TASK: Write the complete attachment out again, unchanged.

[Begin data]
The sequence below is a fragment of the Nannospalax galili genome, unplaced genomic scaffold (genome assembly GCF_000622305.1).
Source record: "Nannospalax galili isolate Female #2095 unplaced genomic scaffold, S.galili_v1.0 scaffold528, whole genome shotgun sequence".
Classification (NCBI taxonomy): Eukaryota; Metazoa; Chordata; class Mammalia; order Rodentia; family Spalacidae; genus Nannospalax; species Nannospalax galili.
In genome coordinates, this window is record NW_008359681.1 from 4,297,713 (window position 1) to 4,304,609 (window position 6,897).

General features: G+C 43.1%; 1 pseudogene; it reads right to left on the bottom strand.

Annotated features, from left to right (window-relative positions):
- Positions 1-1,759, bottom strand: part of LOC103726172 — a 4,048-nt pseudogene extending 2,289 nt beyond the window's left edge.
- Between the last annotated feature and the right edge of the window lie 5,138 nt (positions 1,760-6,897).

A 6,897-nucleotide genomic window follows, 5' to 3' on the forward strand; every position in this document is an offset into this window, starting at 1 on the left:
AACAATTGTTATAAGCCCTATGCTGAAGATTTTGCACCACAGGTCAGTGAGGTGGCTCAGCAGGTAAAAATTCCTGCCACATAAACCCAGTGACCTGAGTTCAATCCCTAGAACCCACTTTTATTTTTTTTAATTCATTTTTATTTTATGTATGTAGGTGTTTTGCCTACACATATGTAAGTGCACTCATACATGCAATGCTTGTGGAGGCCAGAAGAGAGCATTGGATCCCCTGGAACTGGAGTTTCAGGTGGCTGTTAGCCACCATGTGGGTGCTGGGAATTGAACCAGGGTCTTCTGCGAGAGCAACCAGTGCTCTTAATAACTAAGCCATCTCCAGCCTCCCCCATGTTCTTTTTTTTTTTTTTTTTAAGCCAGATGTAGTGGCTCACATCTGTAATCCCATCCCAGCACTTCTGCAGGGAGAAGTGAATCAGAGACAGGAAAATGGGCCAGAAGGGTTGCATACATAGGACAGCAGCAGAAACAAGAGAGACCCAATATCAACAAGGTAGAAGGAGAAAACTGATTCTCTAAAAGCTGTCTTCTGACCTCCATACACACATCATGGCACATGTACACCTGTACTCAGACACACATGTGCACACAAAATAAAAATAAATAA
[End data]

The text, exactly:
The sequence below is a fragment of the Nannospalax galili genome, unplaced genomic scaffold (genome assembly GCF_000622305.1).
Source record: "Nannospalax galili isolate Female #2095 unplaced genomic scaffold, S.galili_v1.0 scaffold528, whole genome shotgun sequence".
Classification (NCBI taxonomy): Eukaryota; Metazoa; Chordata; class Mammalia; order Rodentia; family Spalacidae; genus Nannospalax; species Nannospalax galili.
In genome coordinates, this window is record NW_008359681.1 from 4,297,713 (window position 1) to 4,304,609 (window position 6,897).

General features: G+C 43.1%; 1 pseudogene; it reads right to left on the bottom strand.

Annotated features, from left to right (window-relative positions):
- Positions 1-1,759, bottom strand: part of LOC103726172 — a 4,048-nt pseudogene extending 2,289 nt beyond the window's left edge.
- Between the last annotated feature and the right edge of the window lie 5,138 nt (positions 1,760-6,897).

A 6,897-nucleotide genomic window follows, 5' to 3' on the forward strand; every position in this document is an offset into this window, starting at 1 on the left:
AACAATTGTTATAAGCCCTATGCTGAAGATTTTGCACCACAGGTCAGTGAGGTGGCTCAGCAGGTAAAAATTCCTGCCACATAAACCCAGTGACCTGAGTTCAATCCCTAGAACCCACTTTTATTTTTTTTAATTCATTTTTATTTTATGTATGTAGGTGTTTTGCCTACACATATGTAAGTGCACTCATACATGCAATGCTTGTGGAGGCCAGAAGAGAGCATTGGATCCCCTGGAACTGGAGTTTCAGGTGGCTGTTAGCCACCATGTGGGTGCTGGGAATTGAACCAGGGTCTTCTGCGAGAGCAACCAGTGCTCTTAATAACTAAGCCATCTCCAGCCTCCCCCATGTTCTTTTTTTTTTTTTTTTTAAGCCAGATGTAGTGGCTCACATCTGTAATCCCATCCCAGCACTTCTGCAGGGAGAAGTGAATCAGAGACAGGAAAATGGGCCAGAAGGGTTGCATACATAGGACAGCAGCAGAAACAAGAGAGACCCAATATCAACAAGGTAGAAGGAGAAAACTGATTCTCTAAAAGCTGTCTTCTGACCTCCATACACACATCATGGCACATGTACACCTGTACTCAGACACACATGTGCACACAAAATAAAAATAAATAA